Emergency Treatment of HAE

Emergency treatment of hereditary angioedema (HAE) during an acute attack can be extremely challenging because, unlike an allergic reaction, swelling related to HAE does not respond to epinephrine, antihistamines, or glucocorticoids.6

In 2010, Berinert® a C1-INH replacement therapy became available in Canada for the treatment of acute HAE attacks.15 Prior to this treatment, solvent detergent treated plasma (SDP) or less safe frozen plasma was administered for acute HAE attacks.5

Laryngeal attacks

The most important urgent acute HAE attacks are those involving laryngeal swelling, which is potentially lethal. Attacks of this type must be treated immediately in the hospital—not in a local clinic—in case emergency intubation or tracheotomy is necessary17. Intubation is to be considered early in progressive laryngeal edema.5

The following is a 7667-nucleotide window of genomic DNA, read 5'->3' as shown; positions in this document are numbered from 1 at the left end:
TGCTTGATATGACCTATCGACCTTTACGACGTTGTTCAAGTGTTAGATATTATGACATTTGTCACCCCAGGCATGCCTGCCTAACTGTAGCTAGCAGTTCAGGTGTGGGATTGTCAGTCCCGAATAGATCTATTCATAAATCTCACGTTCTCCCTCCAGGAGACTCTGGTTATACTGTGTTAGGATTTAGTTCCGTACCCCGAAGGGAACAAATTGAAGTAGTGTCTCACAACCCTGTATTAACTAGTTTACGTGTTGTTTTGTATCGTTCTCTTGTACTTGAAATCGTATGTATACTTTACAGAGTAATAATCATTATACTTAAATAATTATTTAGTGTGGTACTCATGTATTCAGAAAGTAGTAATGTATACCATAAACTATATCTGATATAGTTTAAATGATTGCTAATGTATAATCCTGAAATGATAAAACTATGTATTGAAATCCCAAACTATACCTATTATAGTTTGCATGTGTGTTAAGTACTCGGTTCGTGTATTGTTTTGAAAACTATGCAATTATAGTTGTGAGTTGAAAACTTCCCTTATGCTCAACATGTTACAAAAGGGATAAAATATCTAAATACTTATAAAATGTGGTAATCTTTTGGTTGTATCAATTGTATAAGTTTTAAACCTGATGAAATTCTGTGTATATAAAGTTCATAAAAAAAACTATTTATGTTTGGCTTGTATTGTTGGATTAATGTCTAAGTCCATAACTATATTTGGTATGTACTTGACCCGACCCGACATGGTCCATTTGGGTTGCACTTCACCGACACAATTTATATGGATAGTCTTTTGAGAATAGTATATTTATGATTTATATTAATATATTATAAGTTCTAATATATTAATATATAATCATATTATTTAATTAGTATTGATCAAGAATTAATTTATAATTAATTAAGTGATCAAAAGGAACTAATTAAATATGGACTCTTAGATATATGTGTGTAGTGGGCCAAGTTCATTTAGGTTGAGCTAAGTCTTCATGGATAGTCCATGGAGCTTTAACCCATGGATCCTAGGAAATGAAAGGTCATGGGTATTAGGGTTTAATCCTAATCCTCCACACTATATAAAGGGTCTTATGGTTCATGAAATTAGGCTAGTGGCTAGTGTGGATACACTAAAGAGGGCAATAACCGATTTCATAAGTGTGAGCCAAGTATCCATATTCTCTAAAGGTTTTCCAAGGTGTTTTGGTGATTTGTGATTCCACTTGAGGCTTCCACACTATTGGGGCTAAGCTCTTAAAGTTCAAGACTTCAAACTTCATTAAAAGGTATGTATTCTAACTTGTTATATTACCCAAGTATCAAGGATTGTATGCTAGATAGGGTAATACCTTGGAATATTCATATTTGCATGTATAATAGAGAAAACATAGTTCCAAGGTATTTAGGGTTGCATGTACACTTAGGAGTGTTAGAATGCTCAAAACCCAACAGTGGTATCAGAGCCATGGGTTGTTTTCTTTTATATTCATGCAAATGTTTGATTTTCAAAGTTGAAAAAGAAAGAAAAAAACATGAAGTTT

Involvement of the upper airway usually begins slowly, but cases of progression within 20 minutes have been reported. Voice alteration and dysphagia indicate high risk of total airway obstruction. If there is suspicion of airway involvement, begin treatment immediately.17,18 For more information, click (here).

Abdominal attacks

Severe pain can often accompany abdominal attacks. In fact, an acute abdominal HAE attack can mimic appendicitis, a bowel rupture, or a bowel obstruction. In addition, the white blood cell count may increase during an attack, further complicating the clinical scenario. Many patients have undergone unnecessary surgeries before HAE was correctly diagnosed. As with any group of people, those with HAE can indeed develop appendicitis or other acute bowel symptoms, so caution is advised.6

C1-INH can be used to treat these types of attacks. Pain management using non-steroidal anti-inflammatory drugs (NSAIDs) is often effective.

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Emergency treatment of HAE

Swelling related to HAE does not respond to commonly used emergency medications, such as epinephrine, antihistamines, or glucocorticoids.
See how to treat an acute attack.

Canadian HAE Network

Canadian Hereditary Angioedema Network (CHAEN)/ Rèseau Canadien d'Angioédème Héréditaire (RCAH) is a coalition of Canadian physicians interested in advancing the care of Hereditary Angioedema. Visit haecanada.com.